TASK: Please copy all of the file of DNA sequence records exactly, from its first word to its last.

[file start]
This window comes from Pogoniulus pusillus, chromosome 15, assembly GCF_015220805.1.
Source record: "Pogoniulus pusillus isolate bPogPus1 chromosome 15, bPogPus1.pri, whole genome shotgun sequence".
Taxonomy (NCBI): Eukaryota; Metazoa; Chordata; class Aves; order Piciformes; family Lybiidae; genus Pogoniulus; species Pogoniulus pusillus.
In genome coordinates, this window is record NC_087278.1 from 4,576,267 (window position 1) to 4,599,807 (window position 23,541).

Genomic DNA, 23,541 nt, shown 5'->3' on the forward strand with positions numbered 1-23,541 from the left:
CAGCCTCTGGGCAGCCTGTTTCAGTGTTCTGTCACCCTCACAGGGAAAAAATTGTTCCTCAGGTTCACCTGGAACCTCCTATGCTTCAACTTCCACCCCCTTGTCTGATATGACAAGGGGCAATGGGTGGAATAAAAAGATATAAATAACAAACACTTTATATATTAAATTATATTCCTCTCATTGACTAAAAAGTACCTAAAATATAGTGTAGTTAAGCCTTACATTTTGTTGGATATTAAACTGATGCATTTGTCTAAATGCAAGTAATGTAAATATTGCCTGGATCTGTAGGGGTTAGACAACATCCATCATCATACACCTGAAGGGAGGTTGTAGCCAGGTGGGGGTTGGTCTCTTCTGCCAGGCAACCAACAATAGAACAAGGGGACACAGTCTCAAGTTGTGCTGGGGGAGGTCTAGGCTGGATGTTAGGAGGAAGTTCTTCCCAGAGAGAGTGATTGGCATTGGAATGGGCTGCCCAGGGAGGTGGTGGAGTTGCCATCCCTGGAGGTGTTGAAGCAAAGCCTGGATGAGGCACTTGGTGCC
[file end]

This window comes from Pogoniulus pusillus, chromosome 15, assembly GCF_015220805.1.
Source record: "Pogoniulus pusillus isolate bPogPus1 chromosome 15, bPogPus1.pri, whole genome shotgun sequence".
Taxonomy (NCBI): Eukaryota; Metazoa; Chordata; class Aves; order Piciformes; family Lybiidae; genus Pogoniulus; species Pogoniulus pusillus.
In genome coordinates, this window is record NC_087278.1 from 4,576,267 (window position 1) to 4,599,807 (window position 23,541).

Genomic DNA, 23,541 nt, shown 5'->3' on the forward strand with positions numbered 1-23,541 from the left:
CAGCCTCTGGGCAGCCTGTTTCAGTGTTCTGTCACCCTCACAGGGAAAAAATTGTTCCTCAGGTTCACCTGGAACCTCCTATGCTTCAACTTCCACCCCCTTGTCTGATATGACAAGGGGCAATGGGTGGAATAAAAAGATATAAATAACAAACACTTTATATATTAAATTATATTCCTCTCATTGACTAAAAAGTACCTAAAATATAGTGTAGTTAAGCCTTACATTTTGTTGGATATTAAACTGATGCATTTGTCTAAATGCAAGTAATGTAAATATTGCCTGGATCTGTAGGGGTTAGACAACATCCATCATCATACACCTGAAGGGAGGTTGTAGCCAGGTGGGGGTTGGTCTCTTCTGCCAGGCAACCAACAATAGAACAAGGGGACACAGTCTCAAGTTGTGCTGGGGGAGGTCTAGGCTGGATGTTAGGAGGAAGTTCTTCCCAGAGAGAGTGATTGGCATTGGAATGGGCTGCCCAGGGAGGTGGTGGAGTTGCCATCCCTGGAGGTGTTGAAGCAAAGCCTGGATGAGGCACTTGGTGCC